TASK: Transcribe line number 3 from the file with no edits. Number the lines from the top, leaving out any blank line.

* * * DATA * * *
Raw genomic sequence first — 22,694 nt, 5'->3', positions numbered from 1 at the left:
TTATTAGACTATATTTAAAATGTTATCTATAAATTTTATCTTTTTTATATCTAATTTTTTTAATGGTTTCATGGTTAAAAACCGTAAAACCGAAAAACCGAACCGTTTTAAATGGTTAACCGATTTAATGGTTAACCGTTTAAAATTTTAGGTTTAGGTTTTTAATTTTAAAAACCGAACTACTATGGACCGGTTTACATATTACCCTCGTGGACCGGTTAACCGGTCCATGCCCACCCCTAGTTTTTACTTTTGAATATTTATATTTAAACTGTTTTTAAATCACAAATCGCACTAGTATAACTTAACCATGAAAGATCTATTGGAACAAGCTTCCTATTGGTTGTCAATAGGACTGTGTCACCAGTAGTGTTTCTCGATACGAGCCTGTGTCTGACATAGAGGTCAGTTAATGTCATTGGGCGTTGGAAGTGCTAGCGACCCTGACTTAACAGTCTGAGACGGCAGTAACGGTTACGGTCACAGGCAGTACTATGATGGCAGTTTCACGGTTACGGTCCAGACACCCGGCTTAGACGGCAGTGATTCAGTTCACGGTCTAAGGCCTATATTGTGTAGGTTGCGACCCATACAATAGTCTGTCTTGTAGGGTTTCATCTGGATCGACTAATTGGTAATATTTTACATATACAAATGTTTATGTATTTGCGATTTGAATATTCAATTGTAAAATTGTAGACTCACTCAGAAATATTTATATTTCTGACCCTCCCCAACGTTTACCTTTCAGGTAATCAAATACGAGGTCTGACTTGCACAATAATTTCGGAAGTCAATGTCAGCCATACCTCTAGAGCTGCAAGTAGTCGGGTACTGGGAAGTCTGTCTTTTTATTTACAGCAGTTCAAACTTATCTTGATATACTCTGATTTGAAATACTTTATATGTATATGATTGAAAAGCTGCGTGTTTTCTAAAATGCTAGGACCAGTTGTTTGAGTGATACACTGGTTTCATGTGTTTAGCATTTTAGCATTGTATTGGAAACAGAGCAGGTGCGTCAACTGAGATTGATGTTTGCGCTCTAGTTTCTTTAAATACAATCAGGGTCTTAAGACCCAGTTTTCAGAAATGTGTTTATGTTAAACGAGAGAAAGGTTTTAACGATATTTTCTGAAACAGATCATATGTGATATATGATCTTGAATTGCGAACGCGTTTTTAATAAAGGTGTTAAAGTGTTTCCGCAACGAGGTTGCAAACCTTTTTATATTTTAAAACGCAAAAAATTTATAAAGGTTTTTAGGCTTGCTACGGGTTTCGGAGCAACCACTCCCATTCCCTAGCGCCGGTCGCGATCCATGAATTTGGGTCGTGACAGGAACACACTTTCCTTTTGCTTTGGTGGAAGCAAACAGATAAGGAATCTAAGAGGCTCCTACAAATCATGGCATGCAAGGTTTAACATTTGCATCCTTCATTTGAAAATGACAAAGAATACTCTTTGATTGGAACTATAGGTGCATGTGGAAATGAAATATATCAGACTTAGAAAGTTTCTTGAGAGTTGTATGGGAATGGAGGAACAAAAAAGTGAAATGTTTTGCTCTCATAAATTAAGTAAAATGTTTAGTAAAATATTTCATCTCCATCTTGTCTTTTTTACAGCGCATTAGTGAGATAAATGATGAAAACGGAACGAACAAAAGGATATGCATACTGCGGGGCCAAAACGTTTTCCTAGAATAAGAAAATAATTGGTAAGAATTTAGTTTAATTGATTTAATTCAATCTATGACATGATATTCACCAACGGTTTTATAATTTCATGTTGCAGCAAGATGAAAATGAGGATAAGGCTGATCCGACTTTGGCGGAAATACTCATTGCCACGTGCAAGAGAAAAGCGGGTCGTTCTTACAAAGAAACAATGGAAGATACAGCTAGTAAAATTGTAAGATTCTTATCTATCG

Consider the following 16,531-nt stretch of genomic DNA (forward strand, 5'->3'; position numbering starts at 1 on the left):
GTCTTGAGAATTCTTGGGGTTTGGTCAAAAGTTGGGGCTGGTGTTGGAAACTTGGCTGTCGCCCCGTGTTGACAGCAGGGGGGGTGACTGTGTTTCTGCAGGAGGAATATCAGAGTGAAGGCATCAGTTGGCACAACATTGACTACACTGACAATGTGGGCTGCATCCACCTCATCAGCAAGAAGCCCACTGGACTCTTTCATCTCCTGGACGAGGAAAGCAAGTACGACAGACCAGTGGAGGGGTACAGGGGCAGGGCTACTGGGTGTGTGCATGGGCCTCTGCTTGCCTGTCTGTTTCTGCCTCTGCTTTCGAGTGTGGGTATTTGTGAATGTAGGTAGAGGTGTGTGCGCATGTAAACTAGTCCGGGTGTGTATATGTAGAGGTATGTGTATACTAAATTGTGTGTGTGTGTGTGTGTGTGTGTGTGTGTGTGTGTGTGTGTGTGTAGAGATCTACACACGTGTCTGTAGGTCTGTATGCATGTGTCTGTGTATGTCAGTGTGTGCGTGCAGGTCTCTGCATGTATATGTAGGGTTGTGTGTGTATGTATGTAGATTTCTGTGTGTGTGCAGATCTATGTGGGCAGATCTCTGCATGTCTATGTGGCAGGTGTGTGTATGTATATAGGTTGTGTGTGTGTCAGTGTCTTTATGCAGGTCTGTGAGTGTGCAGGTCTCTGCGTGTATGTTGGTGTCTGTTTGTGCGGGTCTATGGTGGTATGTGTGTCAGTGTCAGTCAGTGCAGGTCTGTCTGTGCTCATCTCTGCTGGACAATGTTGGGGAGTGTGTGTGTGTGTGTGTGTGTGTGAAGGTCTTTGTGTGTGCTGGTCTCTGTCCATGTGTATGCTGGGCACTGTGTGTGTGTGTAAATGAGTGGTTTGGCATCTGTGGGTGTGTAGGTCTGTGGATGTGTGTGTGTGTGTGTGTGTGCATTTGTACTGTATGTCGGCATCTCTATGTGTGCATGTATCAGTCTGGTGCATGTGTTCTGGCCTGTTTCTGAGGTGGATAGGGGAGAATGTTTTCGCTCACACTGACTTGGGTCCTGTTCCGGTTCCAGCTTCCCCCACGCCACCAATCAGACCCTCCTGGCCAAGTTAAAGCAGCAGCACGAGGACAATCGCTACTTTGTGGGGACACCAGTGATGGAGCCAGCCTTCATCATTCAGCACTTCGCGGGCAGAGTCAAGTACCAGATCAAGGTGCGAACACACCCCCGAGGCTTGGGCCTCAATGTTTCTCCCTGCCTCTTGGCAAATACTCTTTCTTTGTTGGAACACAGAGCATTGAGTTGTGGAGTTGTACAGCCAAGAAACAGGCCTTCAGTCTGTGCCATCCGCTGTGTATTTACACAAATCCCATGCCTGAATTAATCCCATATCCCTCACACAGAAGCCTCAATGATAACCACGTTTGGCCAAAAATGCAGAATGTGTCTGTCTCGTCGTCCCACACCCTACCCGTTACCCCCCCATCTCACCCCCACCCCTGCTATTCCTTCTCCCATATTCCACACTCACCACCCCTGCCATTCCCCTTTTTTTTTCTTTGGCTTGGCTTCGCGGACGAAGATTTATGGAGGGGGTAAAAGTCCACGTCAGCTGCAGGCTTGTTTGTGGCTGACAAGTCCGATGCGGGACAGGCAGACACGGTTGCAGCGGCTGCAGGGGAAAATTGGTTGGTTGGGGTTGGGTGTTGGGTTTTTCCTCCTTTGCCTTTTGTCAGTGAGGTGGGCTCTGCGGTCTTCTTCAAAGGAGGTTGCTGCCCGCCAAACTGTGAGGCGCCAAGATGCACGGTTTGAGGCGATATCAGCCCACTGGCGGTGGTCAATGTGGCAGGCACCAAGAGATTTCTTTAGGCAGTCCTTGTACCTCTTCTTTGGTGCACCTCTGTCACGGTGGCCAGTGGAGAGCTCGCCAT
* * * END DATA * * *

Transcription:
Consider the following 16,531-nt stretch of genomic DNA (forward strand, 5'->3'; position numbering starts at 1 on the left):